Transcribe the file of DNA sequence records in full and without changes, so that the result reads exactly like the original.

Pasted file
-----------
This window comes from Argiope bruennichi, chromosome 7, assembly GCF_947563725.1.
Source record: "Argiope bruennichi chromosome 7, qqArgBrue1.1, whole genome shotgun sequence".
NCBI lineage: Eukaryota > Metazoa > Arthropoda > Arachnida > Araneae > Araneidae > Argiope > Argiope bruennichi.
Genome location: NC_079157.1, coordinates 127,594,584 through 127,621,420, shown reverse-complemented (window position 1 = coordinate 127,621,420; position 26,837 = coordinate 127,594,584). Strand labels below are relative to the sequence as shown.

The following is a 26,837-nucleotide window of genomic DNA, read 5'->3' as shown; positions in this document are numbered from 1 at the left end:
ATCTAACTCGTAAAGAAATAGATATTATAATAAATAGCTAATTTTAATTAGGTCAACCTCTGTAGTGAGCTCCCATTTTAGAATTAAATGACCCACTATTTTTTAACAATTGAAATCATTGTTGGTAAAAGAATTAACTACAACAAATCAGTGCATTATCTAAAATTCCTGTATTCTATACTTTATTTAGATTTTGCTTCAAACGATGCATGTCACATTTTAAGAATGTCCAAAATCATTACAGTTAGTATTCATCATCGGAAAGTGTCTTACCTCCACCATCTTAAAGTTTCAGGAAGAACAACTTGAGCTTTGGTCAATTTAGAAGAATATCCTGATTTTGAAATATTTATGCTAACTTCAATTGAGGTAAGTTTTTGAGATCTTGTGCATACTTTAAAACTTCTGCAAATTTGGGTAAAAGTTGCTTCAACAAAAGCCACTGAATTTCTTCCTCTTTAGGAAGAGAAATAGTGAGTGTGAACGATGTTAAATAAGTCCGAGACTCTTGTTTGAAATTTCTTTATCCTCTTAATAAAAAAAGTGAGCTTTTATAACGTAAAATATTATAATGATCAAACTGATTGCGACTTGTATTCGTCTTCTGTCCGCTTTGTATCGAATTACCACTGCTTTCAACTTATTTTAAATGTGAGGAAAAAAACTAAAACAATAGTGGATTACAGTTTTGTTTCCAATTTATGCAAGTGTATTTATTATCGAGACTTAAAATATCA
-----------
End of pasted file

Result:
This window comes from Argiope bruennichi, chromosome 7, assembly GCF_947563725.1.
Source record: "Argiope bruennichi chromosome 7, qqArgBrue1.1, whole genome shotgun sequence".
NCBI lineage: Eukaryota > Metazoa > Arthropoda > Arachnida > Araneae > Araneidae > Argiope > Argiope bruennichi.
Genome location: NC_079157.1, coordinates 127,594,584 through 127,621,420, shown reverse-complemented (window position 1 = coordinate 127,621,420; position 26,837 = coordinate 127,594,584). Strand labels below are relative to the sequence as shown.

The following is a 26,837-nucleotide window of genomic DNA, read 5'->3' as shown; positions in this document are numbered from 1 at the left end:
ATCTAACTCGTAAAGAAATAGATATTATAATAAATAGCTAATTTTAATTAGGTCAACCTCTGTAGTGAGCTCCCATTTTAGAATTAAATGACCCACTATTTTTTAACAATTGAAATCATTGTTGGTAAAAGAATTAACTACAACAAATCAGTGCATTATCTAAAATTCCTGTATTCTATACTTTATTTAGATTTTGCTTCAAACGATGCATGTCACATTTTAAGAATGTCCAAAATCATTACAGTTAGTATTCATCATCGGAAAGTGTCTTACCTCCACCATCTTAAAGTTTCAGGAAGAACAACTTGAGCTTTGGTCAATTTAGAAGAATATCCTGATTTTGAAATATTTATGCTAACTTCAATTGAGGTAAGTTTTTGAGATCTTGTGCATACTTTAAAACTTCTGCAAATTTGGGTAAAAGTTGCTTCAACAAAAGCCACTGAATTTCTTCCTCTTTAGGAAGAGAAATAGTGAGTGTGAACGATGTTAAATAAGTCCGAGACTCTTGTTTGAAATTTCTTTATCCTCTTAATAAAAAAAGTGAGCTTTTATAACGTAAAATATTATAATGATCAAACTGATTGCGACTTGTATTCGTCTTCTGTCCGCTTTGTATCGAATTACCACTGCTTTCAACTTATTTTAAATGTGAGGAAAAAAACTAAAACAATAGTGGATTACAGTTTTGTTTCCAATTTATGCAAGTGTATTTATTATCGAGACTTAAAATATCA